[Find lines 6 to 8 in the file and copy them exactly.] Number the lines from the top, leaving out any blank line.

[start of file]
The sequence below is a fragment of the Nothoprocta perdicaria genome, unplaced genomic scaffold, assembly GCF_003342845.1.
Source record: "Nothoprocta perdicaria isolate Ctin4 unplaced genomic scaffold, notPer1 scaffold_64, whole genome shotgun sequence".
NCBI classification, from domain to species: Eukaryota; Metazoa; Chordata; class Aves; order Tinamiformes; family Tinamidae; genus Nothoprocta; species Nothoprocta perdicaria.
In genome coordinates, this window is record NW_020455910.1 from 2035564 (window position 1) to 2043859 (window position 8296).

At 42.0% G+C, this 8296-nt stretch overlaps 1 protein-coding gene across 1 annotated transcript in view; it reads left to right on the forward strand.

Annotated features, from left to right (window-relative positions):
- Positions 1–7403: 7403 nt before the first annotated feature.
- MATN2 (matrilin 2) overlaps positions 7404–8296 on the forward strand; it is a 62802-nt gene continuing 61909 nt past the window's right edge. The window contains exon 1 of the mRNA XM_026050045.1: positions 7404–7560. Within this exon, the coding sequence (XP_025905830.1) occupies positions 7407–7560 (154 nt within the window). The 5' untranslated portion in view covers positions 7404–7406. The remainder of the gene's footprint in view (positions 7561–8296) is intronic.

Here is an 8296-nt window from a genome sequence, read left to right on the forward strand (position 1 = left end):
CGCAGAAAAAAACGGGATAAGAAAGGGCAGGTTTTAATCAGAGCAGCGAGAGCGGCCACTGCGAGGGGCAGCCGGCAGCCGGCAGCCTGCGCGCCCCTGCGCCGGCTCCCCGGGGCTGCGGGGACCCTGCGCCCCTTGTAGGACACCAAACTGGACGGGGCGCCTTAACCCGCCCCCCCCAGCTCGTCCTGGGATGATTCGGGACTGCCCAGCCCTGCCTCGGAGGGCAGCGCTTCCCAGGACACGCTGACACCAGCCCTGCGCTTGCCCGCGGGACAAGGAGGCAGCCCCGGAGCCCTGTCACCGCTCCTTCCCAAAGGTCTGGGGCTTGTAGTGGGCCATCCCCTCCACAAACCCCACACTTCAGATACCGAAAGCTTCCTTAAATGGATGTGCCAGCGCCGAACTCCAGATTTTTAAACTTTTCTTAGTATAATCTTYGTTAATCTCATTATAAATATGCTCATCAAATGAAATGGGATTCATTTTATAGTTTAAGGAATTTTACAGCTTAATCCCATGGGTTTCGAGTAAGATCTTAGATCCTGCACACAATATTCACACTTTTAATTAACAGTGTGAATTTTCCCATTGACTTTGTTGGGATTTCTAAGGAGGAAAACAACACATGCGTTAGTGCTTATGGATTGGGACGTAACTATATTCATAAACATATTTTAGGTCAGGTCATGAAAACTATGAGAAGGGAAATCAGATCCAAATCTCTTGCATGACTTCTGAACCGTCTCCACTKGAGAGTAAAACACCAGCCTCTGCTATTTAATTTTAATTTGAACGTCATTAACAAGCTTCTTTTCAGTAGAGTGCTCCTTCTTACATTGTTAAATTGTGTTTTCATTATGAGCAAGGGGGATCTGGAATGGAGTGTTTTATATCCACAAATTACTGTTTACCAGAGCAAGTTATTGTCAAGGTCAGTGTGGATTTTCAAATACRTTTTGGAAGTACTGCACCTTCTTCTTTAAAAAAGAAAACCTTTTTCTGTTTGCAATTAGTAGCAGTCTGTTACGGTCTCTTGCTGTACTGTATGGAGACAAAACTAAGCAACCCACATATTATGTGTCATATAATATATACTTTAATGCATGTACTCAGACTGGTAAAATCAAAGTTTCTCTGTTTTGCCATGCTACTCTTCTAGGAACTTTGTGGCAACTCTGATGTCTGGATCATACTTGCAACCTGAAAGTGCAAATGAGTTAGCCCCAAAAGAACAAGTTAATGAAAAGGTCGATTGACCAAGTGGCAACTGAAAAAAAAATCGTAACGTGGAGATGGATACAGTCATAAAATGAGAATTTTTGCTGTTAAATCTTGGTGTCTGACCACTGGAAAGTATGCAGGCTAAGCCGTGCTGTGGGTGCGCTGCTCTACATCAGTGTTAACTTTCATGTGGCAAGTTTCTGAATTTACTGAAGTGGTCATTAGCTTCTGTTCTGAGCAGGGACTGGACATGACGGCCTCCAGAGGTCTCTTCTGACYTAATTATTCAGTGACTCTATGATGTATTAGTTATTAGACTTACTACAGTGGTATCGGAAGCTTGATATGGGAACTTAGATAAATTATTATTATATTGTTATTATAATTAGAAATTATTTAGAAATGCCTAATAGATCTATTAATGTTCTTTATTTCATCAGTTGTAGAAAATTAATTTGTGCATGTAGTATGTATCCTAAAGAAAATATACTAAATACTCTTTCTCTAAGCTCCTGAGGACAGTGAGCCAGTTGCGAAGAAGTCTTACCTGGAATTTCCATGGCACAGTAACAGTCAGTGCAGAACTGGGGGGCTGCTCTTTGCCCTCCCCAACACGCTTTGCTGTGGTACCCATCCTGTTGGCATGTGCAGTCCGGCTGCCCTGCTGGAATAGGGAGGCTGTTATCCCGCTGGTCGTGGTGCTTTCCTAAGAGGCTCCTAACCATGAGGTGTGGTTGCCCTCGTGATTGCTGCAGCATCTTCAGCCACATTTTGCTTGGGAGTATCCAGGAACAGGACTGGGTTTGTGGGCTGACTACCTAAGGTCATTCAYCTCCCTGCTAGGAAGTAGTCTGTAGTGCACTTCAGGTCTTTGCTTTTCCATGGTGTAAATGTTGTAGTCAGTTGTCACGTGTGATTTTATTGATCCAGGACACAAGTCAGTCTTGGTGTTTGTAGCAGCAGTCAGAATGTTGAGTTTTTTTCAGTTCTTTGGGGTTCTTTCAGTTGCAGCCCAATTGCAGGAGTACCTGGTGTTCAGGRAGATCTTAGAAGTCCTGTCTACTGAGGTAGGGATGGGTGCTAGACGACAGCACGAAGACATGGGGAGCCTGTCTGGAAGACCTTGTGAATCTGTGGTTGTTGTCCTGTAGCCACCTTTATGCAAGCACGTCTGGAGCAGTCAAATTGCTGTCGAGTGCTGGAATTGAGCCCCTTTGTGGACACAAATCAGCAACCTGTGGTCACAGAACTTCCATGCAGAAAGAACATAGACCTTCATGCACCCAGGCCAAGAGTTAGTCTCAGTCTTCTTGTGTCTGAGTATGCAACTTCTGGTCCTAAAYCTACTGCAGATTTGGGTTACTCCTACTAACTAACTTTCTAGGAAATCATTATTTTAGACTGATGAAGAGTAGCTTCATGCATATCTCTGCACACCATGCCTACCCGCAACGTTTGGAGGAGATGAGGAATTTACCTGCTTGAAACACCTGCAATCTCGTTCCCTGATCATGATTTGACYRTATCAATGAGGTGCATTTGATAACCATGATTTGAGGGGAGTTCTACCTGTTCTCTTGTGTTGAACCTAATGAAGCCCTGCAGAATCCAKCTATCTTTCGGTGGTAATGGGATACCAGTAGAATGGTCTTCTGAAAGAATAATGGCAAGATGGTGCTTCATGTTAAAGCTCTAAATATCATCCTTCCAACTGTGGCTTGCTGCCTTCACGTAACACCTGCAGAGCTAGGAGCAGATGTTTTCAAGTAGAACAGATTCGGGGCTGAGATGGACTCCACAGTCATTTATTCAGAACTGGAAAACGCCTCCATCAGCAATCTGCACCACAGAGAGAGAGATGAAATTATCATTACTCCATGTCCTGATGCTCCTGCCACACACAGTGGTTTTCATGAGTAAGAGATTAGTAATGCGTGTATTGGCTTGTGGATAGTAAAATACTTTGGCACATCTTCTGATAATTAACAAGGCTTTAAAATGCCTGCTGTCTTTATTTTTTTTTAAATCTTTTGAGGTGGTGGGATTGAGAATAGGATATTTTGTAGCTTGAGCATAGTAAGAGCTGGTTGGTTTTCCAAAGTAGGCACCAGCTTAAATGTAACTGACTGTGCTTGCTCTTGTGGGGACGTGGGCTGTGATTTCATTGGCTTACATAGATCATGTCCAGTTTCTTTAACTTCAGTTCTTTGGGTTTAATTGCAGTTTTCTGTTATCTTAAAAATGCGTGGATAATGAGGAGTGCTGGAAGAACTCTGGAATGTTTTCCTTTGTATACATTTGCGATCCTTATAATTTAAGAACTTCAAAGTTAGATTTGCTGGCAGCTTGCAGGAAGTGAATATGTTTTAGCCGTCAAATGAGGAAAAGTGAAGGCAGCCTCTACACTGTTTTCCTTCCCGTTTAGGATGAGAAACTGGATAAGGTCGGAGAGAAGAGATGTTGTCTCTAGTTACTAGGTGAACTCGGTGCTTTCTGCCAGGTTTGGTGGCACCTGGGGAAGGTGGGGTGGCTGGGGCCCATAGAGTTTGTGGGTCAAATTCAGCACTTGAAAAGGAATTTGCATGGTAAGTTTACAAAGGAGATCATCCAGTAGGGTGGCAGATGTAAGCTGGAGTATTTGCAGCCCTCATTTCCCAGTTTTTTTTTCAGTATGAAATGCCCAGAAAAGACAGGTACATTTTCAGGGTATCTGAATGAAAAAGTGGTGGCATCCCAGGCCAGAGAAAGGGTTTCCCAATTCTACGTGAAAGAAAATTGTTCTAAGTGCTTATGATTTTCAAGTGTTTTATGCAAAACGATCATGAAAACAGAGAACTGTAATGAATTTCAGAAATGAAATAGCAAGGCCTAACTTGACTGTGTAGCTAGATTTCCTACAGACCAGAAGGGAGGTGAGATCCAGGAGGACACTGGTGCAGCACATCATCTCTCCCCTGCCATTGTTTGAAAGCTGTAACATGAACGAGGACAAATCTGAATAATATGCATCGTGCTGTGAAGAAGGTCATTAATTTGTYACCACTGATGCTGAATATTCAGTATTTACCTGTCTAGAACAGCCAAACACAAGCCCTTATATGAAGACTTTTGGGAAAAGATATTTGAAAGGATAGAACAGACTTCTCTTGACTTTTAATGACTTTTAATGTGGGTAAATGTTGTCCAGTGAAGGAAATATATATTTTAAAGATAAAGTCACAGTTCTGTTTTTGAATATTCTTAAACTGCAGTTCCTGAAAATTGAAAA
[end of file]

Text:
Annotated features, from left to right (window-relative positions):
- Positions 1–7403: 7403 nt before the first annotated feature.
- MATN2 (matrilin 2) overlaps positions 7404–8296 on the forward strand; it is a 62802-nt gene continuing 61909 nt past the window's right edge. The window contains exon 1 of the mRNA XM_026050045.1: positions 7404–7560. Within this exon, the coding sequence (XP_025905830.1) occupies positions 7407–7560 (154 nt within the window). The 5' untranslated portion in view covers positions 7404–7406. The remainder of the gene's footprint in view (positions 7561–8296) is intronic.